An Introduction to UU Circle Worship

An Introduction to UU Circle Worship

Draft, 8/10/98, by Sharon Hwang Colligan of San Francisco UUYAN


  • What is UU Circle Worship?
  • Getting ready: intention, boundaries, and love
  • Making it happen: structure and surrender

What is UU Circle Worship?

UU Circle Worship is a form of spiritual communion that originates in the youth conference culture of Unitarian Universalism.

It usually takes the form of a gathered community that meets for an evening hour, outdoors if possible, sitting or standing in a circle, with a single candle flame at the center, to share song, poetry, and rituals drawn from a variety of sources and affirming the human experience. It invites participants into an experiential place of greater openness, trust, and spirit. It builds community though a profound acceptance and celebration of each individualÕs unique experience. Its intention is to affirm the spirit (body/mind/spirit) of the individuals, of the gathered circle, and of the larger universe.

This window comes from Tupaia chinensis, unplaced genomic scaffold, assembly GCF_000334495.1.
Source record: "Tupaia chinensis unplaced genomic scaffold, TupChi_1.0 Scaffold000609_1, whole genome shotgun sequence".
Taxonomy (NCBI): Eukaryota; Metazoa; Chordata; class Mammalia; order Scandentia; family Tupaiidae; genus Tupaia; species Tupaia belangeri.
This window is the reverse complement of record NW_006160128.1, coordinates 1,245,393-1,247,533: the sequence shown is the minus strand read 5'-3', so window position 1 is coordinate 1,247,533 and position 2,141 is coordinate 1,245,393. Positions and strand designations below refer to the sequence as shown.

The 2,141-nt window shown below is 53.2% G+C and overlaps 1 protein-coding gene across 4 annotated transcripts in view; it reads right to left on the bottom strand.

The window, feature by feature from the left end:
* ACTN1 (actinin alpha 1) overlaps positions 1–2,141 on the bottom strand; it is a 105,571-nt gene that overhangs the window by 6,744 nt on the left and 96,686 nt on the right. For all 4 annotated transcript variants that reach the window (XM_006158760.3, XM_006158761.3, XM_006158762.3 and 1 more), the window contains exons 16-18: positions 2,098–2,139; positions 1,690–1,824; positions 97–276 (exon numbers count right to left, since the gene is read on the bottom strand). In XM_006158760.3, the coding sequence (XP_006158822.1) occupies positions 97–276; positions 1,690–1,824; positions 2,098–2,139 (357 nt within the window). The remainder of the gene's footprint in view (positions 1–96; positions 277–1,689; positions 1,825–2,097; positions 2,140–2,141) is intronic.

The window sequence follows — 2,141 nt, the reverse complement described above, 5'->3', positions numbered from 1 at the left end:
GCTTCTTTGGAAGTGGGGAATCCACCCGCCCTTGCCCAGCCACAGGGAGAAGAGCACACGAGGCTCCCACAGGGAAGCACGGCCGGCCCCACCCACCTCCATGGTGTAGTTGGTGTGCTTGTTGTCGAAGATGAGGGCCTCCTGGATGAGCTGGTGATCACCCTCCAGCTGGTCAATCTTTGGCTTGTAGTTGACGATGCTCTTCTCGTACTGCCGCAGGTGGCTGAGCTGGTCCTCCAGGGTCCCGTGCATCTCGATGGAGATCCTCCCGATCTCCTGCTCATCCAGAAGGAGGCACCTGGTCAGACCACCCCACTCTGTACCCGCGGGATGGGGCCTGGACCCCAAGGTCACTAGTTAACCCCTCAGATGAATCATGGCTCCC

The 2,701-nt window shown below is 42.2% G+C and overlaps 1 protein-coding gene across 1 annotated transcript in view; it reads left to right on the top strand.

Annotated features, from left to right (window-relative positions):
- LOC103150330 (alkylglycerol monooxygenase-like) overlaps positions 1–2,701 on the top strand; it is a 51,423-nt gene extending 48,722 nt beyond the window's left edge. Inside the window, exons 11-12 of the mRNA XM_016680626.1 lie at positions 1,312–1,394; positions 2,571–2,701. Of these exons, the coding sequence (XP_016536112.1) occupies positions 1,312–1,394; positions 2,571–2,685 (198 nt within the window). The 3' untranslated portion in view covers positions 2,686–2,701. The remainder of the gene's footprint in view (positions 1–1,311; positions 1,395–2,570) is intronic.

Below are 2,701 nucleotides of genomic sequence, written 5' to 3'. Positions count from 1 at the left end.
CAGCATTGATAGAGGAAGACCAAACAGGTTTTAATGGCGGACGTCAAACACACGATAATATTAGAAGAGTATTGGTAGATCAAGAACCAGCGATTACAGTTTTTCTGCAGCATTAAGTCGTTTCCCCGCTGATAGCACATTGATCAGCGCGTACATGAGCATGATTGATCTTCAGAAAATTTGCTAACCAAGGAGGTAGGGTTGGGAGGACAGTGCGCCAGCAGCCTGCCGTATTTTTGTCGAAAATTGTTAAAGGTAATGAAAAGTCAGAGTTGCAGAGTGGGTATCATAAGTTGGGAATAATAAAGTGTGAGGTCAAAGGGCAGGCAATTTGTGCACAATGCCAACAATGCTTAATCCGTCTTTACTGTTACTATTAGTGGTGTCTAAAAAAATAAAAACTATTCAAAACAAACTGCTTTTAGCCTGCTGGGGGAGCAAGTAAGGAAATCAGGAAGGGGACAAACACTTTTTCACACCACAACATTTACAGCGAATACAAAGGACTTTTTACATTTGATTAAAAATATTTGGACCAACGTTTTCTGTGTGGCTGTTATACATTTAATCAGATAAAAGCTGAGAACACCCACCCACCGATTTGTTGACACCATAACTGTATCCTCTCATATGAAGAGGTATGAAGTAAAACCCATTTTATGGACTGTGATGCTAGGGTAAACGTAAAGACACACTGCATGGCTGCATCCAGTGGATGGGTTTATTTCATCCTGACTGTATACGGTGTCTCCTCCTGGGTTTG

It differs from UU pew-and-pulpit style worship in that it allows for greater equality, intimacy, embodied experience, and spontaneity. Its central event is a communion, not a sermon; its choir is the body of all worshippers. It differs from Wiccan ritual in that it places no higher value on the Wiccan symbol system (Four Elements, Triple Goddess, Cone of Power) than on Zen, Sufi, Humanist, Civil Rights, Quaker, or Jewish elements. It has its own collected body of songs and rituals, passed largely by oral tradition at UU camps and conferences. Its ecstatic moment is not necessarily a high ejaculatory Cone of Power, but rather a deep affirming Self-awareness, loving communion with the gathered community, and joyful reverence for the Spirit of Life. If sitting beneath a pulpit expresses our will to be changed, and Wiccan ritual expresses our will to cause change, then UU Circle Worship expresses our divine, liberating will to be ourselves.

Getting Ready: Intention, Boundaries, Love.